Regarding clinical laboratory data, D-dimer and fibrinogen levels are frequently elevated in these patients, and other coagulation parameter abnormalities, such as activated partial thromboplastin time (aPTT), antithrombin (AT), and prothrombin time (PT), have also been described in critically ill patients [7,8,9,10,11].

We can hypothesize three different pathological ways in CAC pathogenesis: (i) SARS-CoV-2 infection in endothelial cells may cause loss of endothelial homeostasis and its physiological anticoagulant activity; (ii) the systemic inflammatory response and cytokine storm may increase atherosclerotic plaque rupture probability, in patients with previous cardiovascular events history; (iii) anti-phospholipid antibodies (aPLs) along with the development of circulating immune complexes (CICs) could be involved in thrombosis events.

We focused our study on the last hypothesis.

Anti-phospholipid antibody positivity clinical manifestations include thrombosis, thrombocytopenia, coagulopathy, and pregnancy complications with recurrent spontaneous abortions.

Furthermore, anti-phospholipid antibodies are essential clinical criteria in the anti-phospholipid syndrome (APS) diagnosis, a systemic autoimmune disease in which specific laboratory markers, such as lupus anticoagulant (LAC), IgG and/or IgM anti-cardiolipin (aCL), and IgG and/or IgM anti-β2-glycoprotein-1 (aβ2GP1) antibodies, are crucial to the diagnosis. These antibodies in fact represent the most frequent aPLs. IgG/IgM anti-prothrombin (aPT) and IgG/IgM anti-annexin-V are also detected in a minority of cases, especially in clinical APS patients with negative classical anti-phospholipid antibodies. In healthy population, positivity to anti-phospholipid antibodies has been found in about 5% of cases, with an uncertain relationship for increased risk to develop thrombotic events and APS. Complement activation is also required for the full APS clinical manifestation.

In addition, inflammatory responses and related immune dysregulation could trigger the development of circulating immune complexes (CICs), which leads to endothelial cell damage and organ inflammation through their tissue depositing and through complement system activation (C1q, C3), resulting in thrombotic complications. Moreover, macrophages could phagocytose CICs causing a hyperinflammatory response, typical in COVID-19 patients [12].

To our knowledge, anti-prothrombin (aPT), anti-annexin-V antibodies, and CICs in COVID-19 patients have not been reported in the scientific literature.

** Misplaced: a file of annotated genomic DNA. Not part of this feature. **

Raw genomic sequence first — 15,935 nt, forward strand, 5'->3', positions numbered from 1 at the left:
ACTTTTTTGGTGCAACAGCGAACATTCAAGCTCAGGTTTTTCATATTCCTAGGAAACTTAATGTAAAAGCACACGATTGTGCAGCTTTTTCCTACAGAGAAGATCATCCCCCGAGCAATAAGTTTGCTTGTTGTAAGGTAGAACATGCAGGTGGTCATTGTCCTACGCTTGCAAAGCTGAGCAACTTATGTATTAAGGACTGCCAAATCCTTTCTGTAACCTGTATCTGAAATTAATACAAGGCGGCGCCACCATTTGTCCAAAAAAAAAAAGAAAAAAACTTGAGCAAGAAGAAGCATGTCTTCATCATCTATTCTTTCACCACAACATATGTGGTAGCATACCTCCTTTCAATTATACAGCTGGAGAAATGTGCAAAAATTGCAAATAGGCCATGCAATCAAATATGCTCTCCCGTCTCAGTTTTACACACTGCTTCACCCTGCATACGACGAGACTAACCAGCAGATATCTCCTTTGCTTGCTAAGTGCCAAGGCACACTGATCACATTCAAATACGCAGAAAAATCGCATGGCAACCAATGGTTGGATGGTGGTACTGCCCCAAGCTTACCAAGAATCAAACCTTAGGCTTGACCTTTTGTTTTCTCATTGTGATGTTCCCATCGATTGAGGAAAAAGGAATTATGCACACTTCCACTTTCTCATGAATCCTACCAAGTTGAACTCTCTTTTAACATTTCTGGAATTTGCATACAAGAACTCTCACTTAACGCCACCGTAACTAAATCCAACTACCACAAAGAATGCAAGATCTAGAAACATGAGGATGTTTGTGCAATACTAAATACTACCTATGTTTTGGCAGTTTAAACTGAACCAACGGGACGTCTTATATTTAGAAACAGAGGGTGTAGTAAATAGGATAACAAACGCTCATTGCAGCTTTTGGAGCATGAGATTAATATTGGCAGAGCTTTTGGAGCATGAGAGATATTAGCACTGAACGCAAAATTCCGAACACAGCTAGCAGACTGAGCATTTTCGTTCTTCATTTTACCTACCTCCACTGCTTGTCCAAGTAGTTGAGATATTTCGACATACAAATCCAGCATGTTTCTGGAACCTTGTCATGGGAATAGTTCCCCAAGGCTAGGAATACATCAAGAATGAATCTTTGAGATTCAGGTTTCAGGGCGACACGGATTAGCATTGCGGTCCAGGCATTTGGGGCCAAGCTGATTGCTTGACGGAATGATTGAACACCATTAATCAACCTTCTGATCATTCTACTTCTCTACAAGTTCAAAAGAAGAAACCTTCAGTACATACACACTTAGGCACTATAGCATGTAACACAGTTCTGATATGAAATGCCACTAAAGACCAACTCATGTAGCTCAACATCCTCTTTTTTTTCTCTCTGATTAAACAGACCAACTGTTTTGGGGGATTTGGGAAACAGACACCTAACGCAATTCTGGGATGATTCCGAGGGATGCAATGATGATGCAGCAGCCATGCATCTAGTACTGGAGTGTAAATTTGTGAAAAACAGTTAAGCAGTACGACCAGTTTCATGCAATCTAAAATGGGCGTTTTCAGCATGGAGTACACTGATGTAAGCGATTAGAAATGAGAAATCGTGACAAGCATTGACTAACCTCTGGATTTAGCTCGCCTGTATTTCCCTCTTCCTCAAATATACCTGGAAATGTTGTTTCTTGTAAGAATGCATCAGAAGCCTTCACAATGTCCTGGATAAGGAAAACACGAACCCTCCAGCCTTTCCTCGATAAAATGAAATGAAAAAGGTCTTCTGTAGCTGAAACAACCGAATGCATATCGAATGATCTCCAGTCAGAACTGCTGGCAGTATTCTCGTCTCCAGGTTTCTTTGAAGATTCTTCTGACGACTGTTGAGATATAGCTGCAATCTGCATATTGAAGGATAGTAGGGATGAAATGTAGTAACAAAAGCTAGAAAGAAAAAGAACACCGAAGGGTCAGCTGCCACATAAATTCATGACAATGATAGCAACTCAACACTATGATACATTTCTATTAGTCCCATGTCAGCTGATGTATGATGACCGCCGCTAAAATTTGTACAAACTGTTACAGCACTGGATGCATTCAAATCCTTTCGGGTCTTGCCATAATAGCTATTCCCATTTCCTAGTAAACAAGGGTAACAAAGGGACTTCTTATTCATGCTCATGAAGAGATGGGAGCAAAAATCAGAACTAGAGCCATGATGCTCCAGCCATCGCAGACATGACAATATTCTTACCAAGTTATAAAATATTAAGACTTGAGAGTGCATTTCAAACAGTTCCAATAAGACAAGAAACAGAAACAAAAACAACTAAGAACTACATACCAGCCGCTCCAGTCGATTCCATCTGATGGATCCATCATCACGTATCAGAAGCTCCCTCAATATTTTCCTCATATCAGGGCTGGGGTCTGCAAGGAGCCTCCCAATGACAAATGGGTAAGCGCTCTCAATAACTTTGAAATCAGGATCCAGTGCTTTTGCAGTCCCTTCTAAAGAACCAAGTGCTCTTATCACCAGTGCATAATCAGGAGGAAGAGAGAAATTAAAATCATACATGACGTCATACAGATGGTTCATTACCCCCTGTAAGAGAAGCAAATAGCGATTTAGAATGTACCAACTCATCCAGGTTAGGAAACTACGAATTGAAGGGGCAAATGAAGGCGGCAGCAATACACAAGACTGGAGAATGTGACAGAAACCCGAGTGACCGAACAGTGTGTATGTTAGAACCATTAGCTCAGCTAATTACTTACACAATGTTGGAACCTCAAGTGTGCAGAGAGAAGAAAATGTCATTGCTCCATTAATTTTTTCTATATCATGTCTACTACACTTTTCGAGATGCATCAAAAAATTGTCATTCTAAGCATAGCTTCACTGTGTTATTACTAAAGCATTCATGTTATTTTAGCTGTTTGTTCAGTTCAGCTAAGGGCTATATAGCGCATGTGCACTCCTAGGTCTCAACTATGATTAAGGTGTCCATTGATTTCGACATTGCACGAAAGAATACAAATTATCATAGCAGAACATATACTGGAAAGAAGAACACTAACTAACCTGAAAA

In this perspective, to better assess the anti-phospholipid antibodies’ role in CAC, we performed a more extended study panel including classical aPLs (IgG/IgM anti-cardiolipin and IgG/IgM anti-β2-glycoprotein-1), supported by other anti-phospholipid antibodies (IgG/IgM anti-prothrombin and IgG/IgM anti-annexin-V). We also detected IgG human circulating immune complexes (CICs) to evaluate the inflammatory status, through a possible complement system activation. These antibodies were assessed on a COVID-19 patients’ cohort compared with a control group (healthcare workers).

Patients and methods

Serum samples were recovered in accordance with local ethical approvals (R.S.44.20), from “Tor Vergata” University COVID-Hospital of Rome hospitalized patients as follows: 44 positive RT-PCR-diagnosed SARS-CoV-2 patients, collected on days 1 to 9 from first access to Emergency Department and from first positive nasopharyngeal swab (early infection patients); 48 positive RT-PCR-diagnosed SARS-CoV-2 patients, collected on days 19 to 41 from first access to Emergency Department and from first positive nasopharyngeal swab (late infection patients); and 44 negative RT-PCR-diagnosed SARS-CoV-2 subjects (control group) collected from “Tor Vergata” Hospital physicians and healthcare workers screened for internal surveillance.

All samples were randomly selected and were collected from March 16, 2020 to April 28, 2020.

All enrolled patients were hospitalized, and in particular, 17/44 in early infection group and 13/48 in late infection group were admitted to respiratory system department; none required ICU admission and/or mechanical ventilation.